I started to use a Picker US machine. Together with my colleague E. Alp Niron, who was educated in USA, we increased the patient numbers in US practice, and started to perform US-guided biopsies. Meanwhile our team also concentrated on imaging hydatid disease. Our studies on hydatid cyst classification were published in British Journal of Radiology in 1981, almost simultaneously with Gharbi’s famous paper. Early US studies done by radiologists and gastro-enterologists, led to a spreading interest in Turkey and many US machines from Siemens, Kretz, and Pie-Data were imported. In parallel with the huge interest, the need for US education was obvious and Turkish US Society (TUD) was founded in 1985, by 10 colleagues from different specialties.



What has changed since those times in the arena of ultrasound?

Starting from 1987, Turkish Ultrasound Society has organised US Congresses and has participated in scientific activities of MASU and EFSUMB. We have observed and witnessed a huge development in technology along with advancement of the applications of the anatomical and functional imaging.

What are your thoughts about the future of ultrasound in the world?

Many patients are now being “screened” with US either at the office, emergency room or at home. Multidisciplinary use of US necessitates that the learning of basics of US should start at Medical School, before residency. The advanced and comprehensive training should be given during the years of residency accordingly to the specialty chosen.

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Prof Dr. Giovanni Cerri,  WFUMB President 2006-2009

Prof Dr. Giovanni Cerri, WFUMB President 2006-2009

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How and when did you become involved in ultrasound?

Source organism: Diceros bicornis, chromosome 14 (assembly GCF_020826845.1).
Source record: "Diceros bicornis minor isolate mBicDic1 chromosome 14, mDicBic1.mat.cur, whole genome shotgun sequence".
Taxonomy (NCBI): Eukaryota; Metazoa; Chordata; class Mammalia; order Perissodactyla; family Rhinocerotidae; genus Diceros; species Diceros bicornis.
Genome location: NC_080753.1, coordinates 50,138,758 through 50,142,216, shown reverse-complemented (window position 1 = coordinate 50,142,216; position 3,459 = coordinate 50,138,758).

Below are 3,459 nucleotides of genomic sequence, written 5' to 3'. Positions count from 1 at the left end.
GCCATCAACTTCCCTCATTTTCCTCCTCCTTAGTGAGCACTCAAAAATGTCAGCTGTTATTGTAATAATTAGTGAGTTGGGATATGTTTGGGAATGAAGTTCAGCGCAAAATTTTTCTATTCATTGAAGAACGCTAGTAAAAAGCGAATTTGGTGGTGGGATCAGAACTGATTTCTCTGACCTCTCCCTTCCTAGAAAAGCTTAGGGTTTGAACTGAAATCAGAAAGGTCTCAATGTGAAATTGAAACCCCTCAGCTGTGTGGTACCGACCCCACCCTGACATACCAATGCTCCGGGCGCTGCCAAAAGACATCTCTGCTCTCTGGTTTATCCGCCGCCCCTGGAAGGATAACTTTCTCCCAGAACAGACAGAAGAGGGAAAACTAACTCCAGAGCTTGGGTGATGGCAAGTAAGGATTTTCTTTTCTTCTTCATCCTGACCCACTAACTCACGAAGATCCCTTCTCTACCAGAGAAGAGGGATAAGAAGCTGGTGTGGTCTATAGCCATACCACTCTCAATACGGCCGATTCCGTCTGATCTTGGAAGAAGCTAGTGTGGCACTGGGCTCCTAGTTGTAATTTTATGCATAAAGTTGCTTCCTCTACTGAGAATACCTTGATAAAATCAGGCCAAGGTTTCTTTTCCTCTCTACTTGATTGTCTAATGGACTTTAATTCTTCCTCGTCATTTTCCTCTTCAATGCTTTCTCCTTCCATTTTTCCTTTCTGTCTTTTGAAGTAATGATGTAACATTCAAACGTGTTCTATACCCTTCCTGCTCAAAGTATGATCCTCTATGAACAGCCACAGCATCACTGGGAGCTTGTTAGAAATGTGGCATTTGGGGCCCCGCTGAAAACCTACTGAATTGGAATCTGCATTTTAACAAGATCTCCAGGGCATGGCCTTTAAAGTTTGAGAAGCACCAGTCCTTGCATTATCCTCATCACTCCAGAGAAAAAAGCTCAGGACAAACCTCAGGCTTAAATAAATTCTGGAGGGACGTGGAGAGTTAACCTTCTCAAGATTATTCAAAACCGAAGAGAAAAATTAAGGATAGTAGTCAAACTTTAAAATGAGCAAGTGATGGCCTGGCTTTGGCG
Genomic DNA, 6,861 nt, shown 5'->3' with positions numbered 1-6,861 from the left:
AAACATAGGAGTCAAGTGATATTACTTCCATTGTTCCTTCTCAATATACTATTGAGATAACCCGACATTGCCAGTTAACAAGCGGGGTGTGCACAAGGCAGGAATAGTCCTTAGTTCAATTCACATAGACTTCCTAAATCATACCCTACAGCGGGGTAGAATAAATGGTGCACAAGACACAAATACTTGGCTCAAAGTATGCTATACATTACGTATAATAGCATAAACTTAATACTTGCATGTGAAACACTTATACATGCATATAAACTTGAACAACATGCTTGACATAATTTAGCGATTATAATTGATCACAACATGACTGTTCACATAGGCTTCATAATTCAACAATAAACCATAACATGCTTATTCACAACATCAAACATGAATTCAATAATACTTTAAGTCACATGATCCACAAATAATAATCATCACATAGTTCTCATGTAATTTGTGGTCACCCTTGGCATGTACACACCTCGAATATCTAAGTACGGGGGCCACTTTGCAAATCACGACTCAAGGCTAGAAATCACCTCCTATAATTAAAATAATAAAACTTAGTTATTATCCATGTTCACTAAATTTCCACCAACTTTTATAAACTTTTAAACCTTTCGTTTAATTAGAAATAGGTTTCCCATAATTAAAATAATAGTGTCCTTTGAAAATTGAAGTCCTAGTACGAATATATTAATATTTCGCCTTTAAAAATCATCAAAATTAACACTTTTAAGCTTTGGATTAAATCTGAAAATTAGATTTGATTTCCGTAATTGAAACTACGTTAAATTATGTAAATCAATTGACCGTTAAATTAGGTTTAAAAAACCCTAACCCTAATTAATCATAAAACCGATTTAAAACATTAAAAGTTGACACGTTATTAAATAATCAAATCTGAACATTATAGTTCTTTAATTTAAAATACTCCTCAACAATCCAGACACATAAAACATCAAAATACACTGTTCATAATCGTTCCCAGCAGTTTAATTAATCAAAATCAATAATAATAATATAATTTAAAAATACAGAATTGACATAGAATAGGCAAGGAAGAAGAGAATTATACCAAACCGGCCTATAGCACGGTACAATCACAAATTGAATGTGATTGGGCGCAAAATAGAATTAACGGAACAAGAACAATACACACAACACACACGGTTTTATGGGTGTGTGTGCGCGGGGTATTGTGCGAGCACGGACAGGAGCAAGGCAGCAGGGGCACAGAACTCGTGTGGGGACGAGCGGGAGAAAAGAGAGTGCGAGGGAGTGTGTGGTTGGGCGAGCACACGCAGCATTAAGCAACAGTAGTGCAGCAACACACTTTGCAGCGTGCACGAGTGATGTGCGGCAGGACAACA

I got interested in US during my Residence in Radiology in the HCFMUSP between 1977/1979. The use of US in Internal Medicine was just beginning, which was my interest at the time. After courses and trips, I introduced US in Internal Medicine in the hospital of the university and quickly this method was widely adopted.

Were there any particular people that influenced your work?

I would mention two people:Francis Weill, a great professor and humanist. He had a huge influence in my first years in ultrasonography.Barry Goldberg, also and great professor and researcher, who contributed a lot in a more mature phase of mine.The two of them became my friends and were also my predecessors in the presidency of the WFUMB.

What were your career highlights?

The foundation of the most important school in the formation of ultrassonographists of the country in the Radiology Institute of HCFMUSP, with the publication of countless papers and books that contributed to the formation of many physitians in Brazil and in other countries. As a remarkable example, I mention the professor Cristina Chammas, my great friend and exceptional professional. We worked together for many decades and now she’s the future president of the WFUMB.The presidency of the Radiological and Diagnostic Imaging Society of São Paulo (Sociedade Paulista de Radiologia), Brazilian College of Radiology (Colégio Brasileiro de Radiologia), FLAUS, WFUMB and of the World Congress of the WFUMB in Sao Paulo are part of my history in Medical Societies.Dean of the School of Medicine, University of São Paulo and president of the Hospital das Clinicas Council for two terms and secretary of Health.